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Purpose: To enable design of optimum palliative care for women with cervical cancer, we studied the most common types of suffering and their severity, prevalence, and duration.
Methods: We first reviewed the literature on the major types, severity, prevalence, and duration of suffering associated with cervical cancer. We then conducted a modified Delphi process with experts in cervical cancer care to supplement the literature. For each type of suffering, we distinguished between decedents (those who die from cervical cancer in a given year) and nondecedents (those who have cervical cancer in a given year but do not die). By applying the suffering prevalence and duration estimates to the number of decedents, nondecedents, and family caregivers in 2017, we were able to estimate their palliative care needs and the intensity of palliative care needed to respond adequately to this suffering.
Results: There is a high prevalence among decedents of moderate or severe pain (84%), vaginal discharge (66%), vaginal bleeding (61%), and loss of faith (31%). Among both decedents and nondecedents, there is a high prevalence of clinically significant anxiety (63% and 50%, respectively), depressed mood (52% and 38%, respectively), and sexual dysfunction (87% and 83%, respectively). Moderate or severe financial distress is prevalent among decedents, nondecedents, and family caregivers (84%, 74%, and 66%, respectively). More than 40% of decedents and nondecedents are abandoned by their intimate partners. Most patients experience some combination of moderate or severe physical, psychological, social, and spiritual suffering. In total, 258,649 decedents and 2,558,857 nondecedents needed palliative care in 2017, approximately 85% of whom were in low- and middle-income countries where palliative care is rarely accessible.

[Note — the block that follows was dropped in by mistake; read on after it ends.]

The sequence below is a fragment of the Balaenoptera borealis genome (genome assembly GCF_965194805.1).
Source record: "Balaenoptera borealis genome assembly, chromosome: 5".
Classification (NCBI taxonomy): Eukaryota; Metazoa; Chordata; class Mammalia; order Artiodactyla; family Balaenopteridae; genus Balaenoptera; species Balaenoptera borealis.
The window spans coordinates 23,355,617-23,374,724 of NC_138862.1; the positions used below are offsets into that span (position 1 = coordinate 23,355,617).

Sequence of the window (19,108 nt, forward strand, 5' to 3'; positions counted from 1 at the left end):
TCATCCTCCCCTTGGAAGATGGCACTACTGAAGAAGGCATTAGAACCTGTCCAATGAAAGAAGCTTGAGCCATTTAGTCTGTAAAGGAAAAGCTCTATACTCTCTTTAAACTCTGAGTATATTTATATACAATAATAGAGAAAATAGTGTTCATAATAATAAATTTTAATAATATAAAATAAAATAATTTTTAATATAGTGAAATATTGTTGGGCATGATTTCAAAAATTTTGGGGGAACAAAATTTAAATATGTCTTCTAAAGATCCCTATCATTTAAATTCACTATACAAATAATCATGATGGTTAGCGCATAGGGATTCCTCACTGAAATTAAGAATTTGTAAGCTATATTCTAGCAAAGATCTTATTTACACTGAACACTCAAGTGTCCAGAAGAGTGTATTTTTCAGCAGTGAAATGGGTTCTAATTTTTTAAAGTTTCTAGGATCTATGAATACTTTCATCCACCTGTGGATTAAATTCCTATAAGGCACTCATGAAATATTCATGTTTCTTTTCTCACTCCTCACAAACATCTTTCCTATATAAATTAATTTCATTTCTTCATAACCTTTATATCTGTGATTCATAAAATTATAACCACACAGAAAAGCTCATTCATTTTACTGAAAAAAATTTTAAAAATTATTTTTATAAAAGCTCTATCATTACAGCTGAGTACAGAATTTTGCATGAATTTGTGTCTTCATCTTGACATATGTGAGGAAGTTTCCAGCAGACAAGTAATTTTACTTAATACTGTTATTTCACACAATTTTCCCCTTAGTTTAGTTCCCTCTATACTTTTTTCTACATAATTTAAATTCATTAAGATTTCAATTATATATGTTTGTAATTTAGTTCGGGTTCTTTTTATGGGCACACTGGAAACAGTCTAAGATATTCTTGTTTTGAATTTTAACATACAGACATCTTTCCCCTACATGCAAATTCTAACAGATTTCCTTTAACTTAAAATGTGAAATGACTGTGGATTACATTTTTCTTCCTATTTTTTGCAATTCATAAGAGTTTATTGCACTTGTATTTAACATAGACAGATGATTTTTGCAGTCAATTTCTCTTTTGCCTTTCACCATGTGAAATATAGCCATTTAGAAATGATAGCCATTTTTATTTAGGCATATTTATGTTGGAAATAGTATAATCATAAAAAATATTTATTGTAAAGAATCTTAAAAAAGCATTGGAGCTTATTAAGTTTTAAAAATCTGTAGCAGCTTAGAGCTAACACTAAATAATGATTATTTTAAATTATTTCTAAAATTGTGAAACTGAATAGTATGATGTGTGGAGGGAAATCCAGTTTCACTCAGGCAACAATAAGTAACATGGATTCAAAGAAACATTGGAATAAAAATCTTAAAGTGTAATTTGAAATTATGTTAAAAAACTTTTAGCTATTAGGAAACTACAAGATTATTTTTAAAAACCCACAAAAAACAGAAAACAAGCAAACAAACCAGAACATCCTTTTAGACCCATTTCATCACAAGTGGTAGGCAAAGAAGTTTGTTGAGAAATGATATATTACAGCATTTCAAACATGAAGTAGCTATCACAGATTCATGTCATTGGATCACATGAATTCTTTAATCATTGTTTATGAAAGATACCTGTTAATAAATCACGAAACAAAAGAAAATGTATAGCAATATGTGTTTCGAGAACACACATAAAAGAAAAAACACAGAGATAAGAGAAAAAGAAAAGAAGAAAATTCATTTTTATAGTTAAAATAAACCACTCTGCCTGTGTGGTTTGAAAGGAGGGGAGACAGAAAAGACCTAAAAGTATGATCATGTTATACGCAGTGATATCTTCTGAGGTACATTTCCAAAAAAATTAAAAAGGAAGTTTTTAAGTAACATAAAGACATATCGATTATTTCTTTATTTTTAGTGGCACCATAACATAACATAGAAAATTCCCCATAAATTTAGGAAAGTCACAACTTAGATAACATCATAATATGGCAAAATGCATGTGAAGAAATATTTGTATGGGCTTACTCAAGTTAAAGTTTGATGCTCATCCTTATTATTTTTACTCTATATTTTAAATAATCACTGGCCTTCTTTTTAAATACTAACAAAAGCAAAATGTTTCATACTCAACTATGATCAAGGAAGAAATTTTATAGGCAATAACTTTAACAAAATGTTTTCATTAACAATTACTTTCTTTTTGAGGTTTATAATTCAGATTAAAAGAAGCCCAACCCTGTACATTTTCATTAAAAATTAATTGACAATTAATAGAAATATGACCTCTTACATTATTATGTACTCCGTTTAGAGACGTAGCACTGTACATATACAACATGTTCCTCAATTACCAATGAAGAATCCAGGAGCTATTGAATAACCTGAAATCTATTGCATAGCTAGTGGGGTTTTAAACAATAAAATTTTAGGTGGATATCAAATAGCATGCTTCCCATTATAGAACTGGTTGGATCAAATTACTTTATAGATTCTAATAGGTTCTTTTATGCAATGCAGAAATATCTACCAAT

Conclusion: Among women with advanced cervical cancer, suffering is highly prevalent and often severe and multifaceted.


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JCO Global Oncology